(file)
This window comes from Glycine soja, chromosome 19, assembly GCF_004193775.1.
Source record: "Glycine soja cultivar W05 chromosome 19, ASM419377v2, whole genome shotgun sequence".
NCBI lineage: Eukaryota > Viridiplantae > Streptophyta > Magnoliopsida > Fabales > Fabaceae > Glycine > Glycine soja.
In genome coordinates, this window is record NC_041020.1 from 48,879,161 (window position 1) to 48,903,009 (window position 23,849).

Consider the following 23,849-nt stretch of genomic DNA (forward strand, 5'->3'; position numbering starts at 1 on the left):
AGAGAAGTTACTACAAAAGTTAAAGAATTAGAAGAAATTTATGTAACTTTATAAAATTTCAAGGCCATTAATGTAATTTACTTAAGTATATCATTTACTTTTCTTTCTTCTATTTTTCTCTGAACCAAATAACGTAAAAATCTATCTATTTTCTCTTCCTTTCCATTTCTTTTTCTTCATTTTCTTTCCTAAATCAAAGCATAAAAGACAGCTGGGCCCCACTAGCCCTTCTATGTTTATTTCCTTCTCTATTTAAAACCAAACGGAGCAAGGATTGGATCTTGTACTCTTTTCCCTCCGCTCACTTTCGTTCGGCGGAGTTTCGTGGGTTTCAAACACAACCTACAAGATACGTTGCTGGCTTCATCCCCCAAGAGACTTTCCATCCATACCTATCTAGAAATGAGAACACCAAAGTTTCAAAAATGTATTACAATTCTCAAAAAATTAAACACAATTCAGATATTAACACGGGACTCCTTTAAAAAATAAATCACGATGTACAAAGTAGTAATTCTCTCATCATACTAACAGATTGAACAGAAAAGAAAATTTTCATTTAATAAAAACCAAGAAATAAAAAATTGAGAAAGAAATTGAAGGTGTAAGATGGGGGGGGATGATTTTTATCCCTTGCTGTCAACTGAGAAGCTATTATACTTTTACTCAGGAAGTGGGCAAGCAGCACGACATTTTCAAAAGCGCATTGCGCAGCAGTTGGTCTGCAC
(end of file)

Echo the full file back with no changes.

This window comes from Glycine soja, chromosome 19, assembly GCF_004193775.1.
Source record: "Glycine soja cultivar W05 chromosome 19, ASM419377v2, whole genome shotgun sequence".
NCBI lineage: Eukaryota > Viridiplantae > Streptophyta > Magnoliopsida > Fabales > Fabaceae > Glycine > Glycine soja.
In genome coordinates, this window is record NC_041020.1 from 48,879,161 (window position 1) to 48,903,009 (window position 23,849).

Consider the following 23,849-nt stretch of genomic DNA (forward strand, 5'->3'; position numbering starts at 1 on the left):
AGAGAAGTTACTACAAAAGTTAAAGAATTAGAAGAAATTTATGTAACTTTATAAAATTTCAAGGCCATTAATGTAATTTACTTAAGTATATCATTTACTTTTCTTTCTTCTATTTTTCTCTGAACCAAATAACGTAAAAATCTATCTATTTTCTCTTCCTTTCCATTTCTTTTTCTTCATTTTCTTTCCTAAATCAAAGCATAAAAGACAGCTGGGCCCCACTAGCCCTTCTATGTTTATTTCCTTCTCTATTTAAAACCAAACGGAGCAAGGATTGGATCTTGTACTCTTTTCCCTCCGCTCACTTTCGTTCGGCGGAGTTTCGTGGGTTTCAAACACAACCTACAAGATACGTTGCTGGCTTCATCCCCCAAGAGACTTTCCATCCATACCTATCTAGAAATGAGAACACCAAAGTTTCAAAAATGTATTACAATTCTCAAAAAATTAAACACAATTCAGATATTAACACGGGACTCCTTTAAAAAATAAATCACGATGTACAAAGTAGTAATTCTCTCATCATACTAACAGATTGAACAGAAAAGAAAATTTTCATTTAATAAAAACCAAGAAATAAAAAATTGAGAAAGAAATTGAAGGTGTAAGATGGGGGGGGATGATTTTTATCCCTTGCTGTCAACTGAGAAGCTATTATACTTTTACTCAGGAAGTGGGCAAGCAGCACGACATTTTCAAAAGCGCATTGCGCAGCAGTTGGTCTGCAC